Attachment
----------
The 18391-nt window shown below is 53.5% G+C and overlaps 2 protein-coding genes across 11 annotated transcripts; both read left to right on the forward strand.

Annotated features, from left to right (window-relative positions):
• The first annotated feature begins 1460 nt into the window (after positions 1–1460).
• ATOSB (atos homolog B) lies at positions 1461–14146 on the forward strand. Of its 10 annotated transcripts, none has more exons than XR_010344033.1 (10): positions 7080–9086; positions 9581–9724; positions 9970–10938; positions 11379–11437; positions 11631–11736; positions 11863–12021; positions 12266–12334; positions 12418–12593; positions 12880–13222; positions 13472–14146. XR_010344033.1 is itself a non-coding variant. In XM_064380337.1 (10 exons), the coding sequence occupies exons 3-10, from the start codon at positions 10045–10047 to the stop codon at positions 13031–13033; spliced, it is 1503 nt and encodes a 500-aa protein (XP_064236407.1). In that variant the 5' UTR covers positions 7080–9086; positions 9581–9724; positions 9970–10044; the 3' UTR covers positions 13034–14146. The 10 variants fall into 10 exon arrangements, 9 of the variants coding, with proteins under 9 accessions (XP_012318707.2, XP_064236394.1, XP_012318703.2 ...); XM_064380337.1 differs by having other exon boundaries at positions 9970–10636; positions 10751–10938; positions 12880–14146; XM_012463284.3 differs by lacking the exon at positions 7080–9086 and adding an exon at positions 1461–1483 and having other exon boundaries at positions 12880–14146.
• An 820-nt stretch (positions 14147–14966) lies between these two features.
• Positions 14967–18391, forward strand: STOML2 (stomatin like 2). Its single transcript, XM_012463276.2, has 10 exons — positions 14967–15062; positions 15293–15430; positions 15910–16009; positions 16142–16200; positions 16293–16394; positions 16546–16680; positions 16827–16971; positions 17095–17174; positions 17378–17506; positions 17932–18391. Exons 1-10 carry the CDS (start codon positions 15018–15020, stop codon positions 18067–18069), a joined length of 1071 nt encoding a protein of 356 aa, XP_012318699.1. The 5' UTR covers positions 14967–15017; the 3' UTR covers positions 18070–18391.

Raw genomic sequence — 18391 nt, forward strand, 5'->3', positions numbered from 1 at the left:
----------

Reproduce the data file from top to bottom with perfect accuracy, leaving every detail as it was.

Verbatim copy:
The 18391-nt window shown below is 53.5% G+C and overlaps 2 protein-coding genes across 11 annotated transcripts; both read left to right on the forward strand.

Annotated features, from left to right (window-relative positions):
• The first annotated feature begins 1460 nt into the window (after positions 1–1460).
• ATOSB (atos homolog B) lies at positions 1461–14146 on the forward strand. Of its 10 annotated transcripts, none has more exons than XR_010344033.1 (10): positions 7080–9086; positions 9581–9724; positions 9970–10938; positions 11379–11437; positions 11631–11736; positions 11863–12021; positions 12266–12334; positions 12418–12593; positions 12880–13222; positions 13472–14146. XR_010344033.1 is itself a non-coding variant. In XM_064380337.1 (10 exons), the coding sequence occupies exons 3-10, from the start codon at positions 10045–10047 to the stop codon at positions 13031–13033; spliced, it is 1503 nt and encodes a 500-aa protein (XP_064236407.1). In that variant the 5' UTR covers positions 7080–9086; positions 9581–9724; positions 9970–10044; the 3' UTR covers positions 13034–14146. The 10 variants fall into 10 exon arrangements, 9 of the variants coding, with proteins under 9 accessions (XP_012318707.2, XP_064236394.1, XP_012318703.2 ...); XM_064380337.1 differs by having other exon boundaries at positions 9970–10636; positions 10751–10938; positions 12880–14146; XM_012463284.3 differs by lacking the exon at positions 7080–9086 and adding an exon at positions 1461–1483 and having other exon boundaries at positions 12880–14146.
• An 820-nt stretch (positions 14147–14966) lies between these two features.
• Positions 14967–18391, forward strand: STOML2 (stomatin like 2). Its single transcript, XM_012463276.2, has 10 exons — positions 14967–15062; positions 15293–15430; positions 15910–16009; positions 16142–16200; positions 16293–16394; positions 16546–16680; positions 16827–16971; positions 17095–17174; positions 17378–17506; positions 17932–18391. Exons 1-10 carry the CDS (start codon positions 15018–15020, stop codon positions 18067–18069), a joined length of 1071 nt encoding a protein of 356 aa, XP_012318699.1. The 5' UTR covers positions 14967–15017; the 3' UTR covers positions 18070–18391.

Raw genomic sequence — 18391 nt, forward strand, 5'->3', positions numbered from 1 at the left: